“He was the leader of that (the Negro Uplift Association),” said George. “That was the group that called for better housing and accommodations in Colored Town. So, he not only had a big hand as an attorney but also as a civic activist.”

Toomey was also a soldier and a renowned poet and orator. He was nicknamed “The Soldier Poet.”

He served during the Spanish-American War of 1898, where he was promoted to first lieutenant.

According to the Army Historical Foundation website, many people at the time believed that Southern Black people were immune to the tropical diseases in Cuba.

“Concerned about the health risks that tropical diseases would pose for American troops when they deployed to the Caribbean theater of operations, the War Department almost immediately began to consider organizing specialized units,” stated the site.

In 1902 Toomey became the second Black person to read at the Congressional Library, where he read from his book of poetry, “Thoughts for True Americans.”

Smith said that he believes that the Miami Chamber of Commerce discovered Toomey through his poetry and then his law career.

In 2014, Smith was the inaugural recipient of the Wilkie D. Ferguson, Jr. Bar Foundation’s Richard E.S. Toomey Legal Legacy Award.

Smith said that he intended to have The Black Lawyers Association change names to the Richard E.S. Toomey Bar Association. However, Wilkie D. Ferguson, Jr. died during the transition in 2003, so it was decided that The Black Lawyers Association would honor Ferguson.

“He (Ferguson) was a federal judge at the time, he was the first Black circuit court judge… he was a tremendous champion for the cause of equal justice for LGBT, for immigrants, for Blacks,” said Smith.

Smith acknowledged that there is still more research to be done about Toomey’s impact and that Ferguson’s career and impact are much better known.

“We have not researched all that Toomey did, but we know all that Wilkie did,” said Smith. “So we named the organization the Wilkie D. Ferguson, Jr. Bar Association.”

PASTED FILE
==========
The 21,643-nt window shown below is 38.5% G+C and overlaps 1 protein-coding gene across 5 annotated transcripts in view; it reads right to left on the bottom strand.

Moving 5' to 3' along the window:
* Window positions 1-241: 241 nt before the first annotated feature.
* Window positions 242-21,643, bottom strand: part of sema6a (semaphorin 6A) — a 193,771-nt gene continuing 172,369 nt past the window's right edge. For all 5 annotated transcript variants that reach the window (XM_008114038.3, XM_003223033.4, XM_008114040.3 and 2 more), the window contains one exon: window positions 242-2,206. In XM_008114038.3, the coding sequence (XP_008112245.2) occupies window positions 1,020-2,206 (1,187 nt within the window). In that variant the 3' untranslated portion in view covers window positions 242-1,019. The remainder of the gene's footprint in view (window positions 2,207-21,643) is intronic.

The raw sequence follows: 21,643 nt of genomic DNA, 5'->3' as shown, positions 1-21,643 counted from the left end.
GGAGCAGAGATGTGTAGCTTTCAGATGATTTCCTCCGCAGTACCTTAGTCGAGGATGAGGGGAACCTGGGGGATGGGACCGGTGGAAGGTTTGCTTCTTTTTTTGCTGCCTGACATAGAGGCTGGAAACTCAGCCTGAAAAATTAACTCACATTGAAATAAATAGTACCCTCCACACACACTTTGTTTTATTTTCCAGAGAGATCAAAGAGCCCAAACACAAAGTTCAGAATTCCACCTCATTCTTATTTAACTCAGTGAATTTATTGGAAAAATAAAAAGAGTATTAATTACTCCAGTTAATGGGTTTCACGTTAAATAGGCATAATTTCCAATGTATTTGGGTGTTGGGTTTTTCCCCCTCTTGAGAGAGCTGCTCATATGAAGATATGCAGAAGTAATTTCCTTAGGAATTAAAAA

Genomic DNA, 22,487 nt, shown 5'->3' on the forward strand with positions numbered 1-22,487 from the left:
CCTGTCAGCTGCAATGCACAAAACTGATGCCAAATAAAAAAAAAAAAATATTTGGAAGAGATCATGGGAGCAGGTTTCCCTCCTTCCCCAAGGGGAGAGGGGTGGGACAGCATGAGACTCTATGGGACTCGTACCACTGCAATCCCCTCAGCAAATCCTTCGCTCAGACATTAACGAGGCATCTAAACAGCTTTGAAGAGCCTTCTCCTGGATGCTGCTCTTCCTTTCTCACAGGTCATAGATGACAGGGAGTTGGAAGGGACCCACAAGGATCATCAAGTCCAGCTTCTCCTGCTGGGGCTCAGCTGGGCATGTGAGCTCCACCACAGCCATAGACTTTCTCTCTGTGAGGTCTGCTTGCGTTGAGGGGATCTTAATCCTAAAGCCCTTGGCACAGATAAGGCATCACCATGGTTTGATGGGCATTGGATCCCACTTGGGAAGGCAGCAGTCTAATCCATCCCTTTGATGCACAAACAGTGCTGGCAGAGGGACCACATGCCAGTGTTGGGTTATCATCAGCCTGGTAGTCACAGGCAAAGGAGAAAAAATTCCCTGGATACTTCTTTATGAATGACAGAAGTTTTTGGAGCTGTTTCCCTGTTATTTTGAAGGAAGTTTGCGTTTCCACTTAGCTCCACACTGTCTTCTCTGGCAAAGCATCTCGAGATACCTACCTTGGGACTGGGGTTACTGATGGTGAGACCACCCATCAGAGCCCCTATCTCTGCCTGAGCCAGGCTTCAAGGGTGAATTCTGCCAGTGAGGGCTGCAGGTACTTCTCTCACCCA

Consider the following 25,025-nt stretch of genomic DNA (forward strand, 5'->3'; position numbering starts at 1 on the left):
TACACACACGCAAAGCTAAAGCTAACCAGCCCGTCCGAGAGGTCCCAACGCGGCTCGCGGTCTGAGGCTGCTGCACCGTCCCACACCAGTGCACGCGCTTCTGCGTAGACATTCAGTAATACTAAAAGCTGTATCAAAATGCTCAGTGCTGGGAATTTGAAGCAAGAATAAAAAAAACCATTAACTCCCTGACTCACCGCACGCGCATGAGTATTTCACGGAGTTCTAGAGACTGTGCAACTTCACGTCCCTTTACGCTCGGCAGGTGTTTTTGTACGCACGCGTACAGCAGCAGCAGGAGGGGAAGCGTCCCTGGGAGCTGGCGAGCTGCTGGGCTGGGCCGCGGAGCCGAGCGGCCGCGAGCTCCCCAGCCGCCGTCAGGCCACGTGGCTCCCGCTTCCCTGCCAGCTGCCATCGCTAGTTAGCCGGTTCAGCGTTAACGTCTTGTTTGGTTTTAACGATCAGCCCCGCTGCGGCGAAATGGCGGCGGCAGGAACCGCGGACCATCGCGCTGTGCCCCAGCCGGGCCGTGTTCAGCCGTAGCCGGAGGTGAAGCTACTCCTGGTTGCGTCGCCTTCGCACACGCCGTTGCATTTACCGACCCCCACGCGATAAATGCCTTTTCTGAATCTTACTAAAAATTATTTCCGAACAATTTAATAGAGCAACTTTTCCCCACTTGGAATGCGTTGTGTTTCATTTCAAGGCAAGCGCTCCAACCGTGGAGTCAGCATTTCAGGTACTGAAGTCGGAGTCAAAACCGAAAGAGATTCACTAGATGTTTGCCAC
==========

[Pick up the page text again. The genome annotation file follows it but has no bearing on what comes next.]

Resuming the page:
According to the association’s website, their mission is to promote Black lawyers’ goals in Miami-Dade County, raise commitment to the civil and political rights of the local Black community, and encourage positive change in the legal community.

Smith said that he discovered Toomey after graduating from the University of Miami Law School.

In his research, Smith found out that Toomey was buried at the Miami City Cemetery in the veteran’s section.

“My heart almost jumped out of my chest, and there it was, I saw his gravestone,” said Smith.

Smith said he and Jesse McCrary, a lawyer and the first Black Secretary of State of Florida, decided to raise money and build a headstone for Toomey.

“There was a wonderful ceremony,” said Smith. “Judges and lawyers, black and white, old and young… we dedicated that to Richard E.S. Toomey,” said Smith.

Smith said that he is developing a summer fellowship for Black law students to research Toomey’s cases, as there is little information available about specific cases Toomey worked on.

In addition to Toomey, the fellowship would also research the cases of Black lawyers in the 50s and 60s.

COVID-19 presented an obstacle, but Smith said he is hoping the fellowship will start this summer.

Smith highlighted the importance of carrying on Toomey’s legacy.

“I am hopeful that with the talents that God has given me that I am using them to advance the cause that he stood for,” said Smith. “But we all in our own way should be doing that.”

This story is part of series on the Miami City Cemetery

Julio Mendez is a senior at Florida International University, majoring in Communications with a minor in Criminal Justice. His interests are politics and sports, mainly basketball and MMA.